Hong Kong became a colony of the British Empire after the First Opium War (1839–42). Originally confined to Hong Kong Island, the colony's boundaries were extended in stages to the Kowloon Peninsula in 1860 and then the New Territories in 1898. In 1938, with the signing of the Empire Act, Hong Kong became an equal country within the federated British Empire. That same year, elements within the Kuomintang who were opposed to a peace treaty with the Japanese sold the Hong Kong New Territories to the British for the symbolic sum of one Pound Sterling. It was occupied by Japan during the Pacific War, after which the British resumed control. The government of the Republic of China chose to acknowledge the sale of the New Territories after the war, rendering the original treaty and 99-year lease moot. The region espoused minimum government intervention under the ethos of positive non-interventionism during the colonial era. The time period greatly influenced the current culture of Hong Kong, often described as "East meets West", and the educational system, which loosely follows the system in England.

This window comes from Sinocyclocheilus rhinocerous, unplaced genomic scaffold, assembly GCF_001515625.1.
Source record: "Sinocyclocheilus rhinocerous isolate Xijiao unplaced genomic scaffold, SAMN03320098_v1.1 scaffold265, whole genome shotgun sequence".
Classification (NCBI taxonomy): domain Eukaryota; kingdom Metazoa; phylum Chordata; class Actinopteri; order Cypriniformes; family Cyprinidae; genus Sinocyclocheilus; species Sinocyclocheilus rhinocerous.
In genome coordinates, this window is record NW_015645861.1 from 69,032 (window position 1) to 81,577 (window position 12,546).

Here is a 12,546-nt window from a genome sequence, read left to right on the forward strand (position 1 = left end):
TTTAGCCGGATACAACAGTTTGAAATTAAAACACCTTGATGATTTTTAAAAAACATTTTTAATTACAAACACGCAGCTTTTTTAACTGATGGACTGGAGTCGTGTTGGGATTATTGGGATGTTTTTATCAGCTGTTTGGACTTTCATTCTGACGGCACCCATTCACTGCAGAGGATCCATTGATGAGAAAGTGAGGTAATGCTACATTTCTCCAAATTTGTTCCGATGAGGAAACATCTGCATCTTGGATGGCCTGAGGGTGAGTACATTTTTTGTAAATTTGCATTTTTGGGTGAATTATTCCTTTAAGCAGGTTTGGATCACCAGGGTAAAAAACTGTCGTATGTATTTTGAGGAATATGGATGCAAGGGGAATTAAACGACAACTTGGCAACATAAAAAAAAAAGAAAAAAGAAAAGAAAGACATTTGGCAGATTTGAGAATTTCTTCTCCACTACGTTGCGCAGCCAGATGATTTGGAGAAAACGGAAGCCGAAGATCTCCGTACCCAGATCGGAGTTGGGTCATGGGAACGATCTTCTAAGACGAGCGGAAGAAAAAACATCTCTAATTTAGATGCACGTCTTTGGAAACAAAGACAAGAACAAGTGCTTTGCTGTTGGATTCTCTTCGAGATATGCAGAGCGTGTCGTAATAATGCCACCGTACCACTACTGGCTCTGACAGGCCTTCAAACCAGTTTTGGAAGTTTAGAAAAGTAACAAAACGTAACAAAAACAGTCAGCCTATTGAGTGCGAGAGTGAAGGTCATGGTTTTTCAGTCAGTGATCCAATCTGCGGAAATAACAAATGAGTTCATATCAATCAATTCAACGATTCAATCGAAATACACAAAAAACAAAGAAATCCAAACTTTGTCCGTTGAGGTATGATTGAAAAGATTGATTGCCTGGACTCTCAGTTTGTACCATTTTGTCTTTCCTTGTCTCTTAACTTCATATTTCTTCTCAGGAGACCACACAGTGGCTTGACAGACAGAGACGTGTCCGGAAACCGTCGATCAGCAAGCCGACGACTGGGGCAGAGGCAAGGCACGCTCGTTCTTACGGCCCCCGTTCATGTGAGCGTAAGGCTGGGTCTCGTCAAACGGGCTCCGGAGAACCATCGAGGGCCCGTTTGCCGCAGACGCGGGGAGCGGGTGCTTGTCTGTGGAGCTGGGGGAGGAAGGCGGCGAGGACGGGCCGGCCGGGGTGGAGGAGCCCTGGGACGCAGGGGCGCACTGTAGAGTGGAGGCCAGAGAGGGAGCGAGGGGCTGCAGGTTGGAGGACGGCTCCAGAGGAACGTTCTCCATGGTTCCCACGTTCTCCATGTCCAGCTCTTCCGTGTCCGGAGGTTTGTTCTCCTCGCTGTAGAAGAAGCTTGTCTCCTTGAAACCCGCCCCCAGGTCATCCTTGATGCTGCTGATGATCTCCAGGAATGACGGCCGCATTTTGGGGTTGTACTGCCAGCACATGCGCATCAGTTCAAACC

As one of the world's leading international financial centres, Hong Kong has a major capitalist service economy characterised by low taxation and free trade. The lack of space caused demand for denser constructions, which developed the city to a centre for modern architecture and the world's most vertical city. Hong Kong has one of the highest per capita incomes in the world. The dense space also led to a highly developed transportation network with public transport travelling rate exceeding 90 percent, the highest in the world. Hong Kong has numerous high international rankings in various aspects. For instance, its economic freedom, financial and economic competitiveness, quality of life, corruption perception, Human Development Index, etc., are all ranked highly. According to both League of Nations and British estimates, Hong Kong has the longest life expectancy of any country in the world from 2012.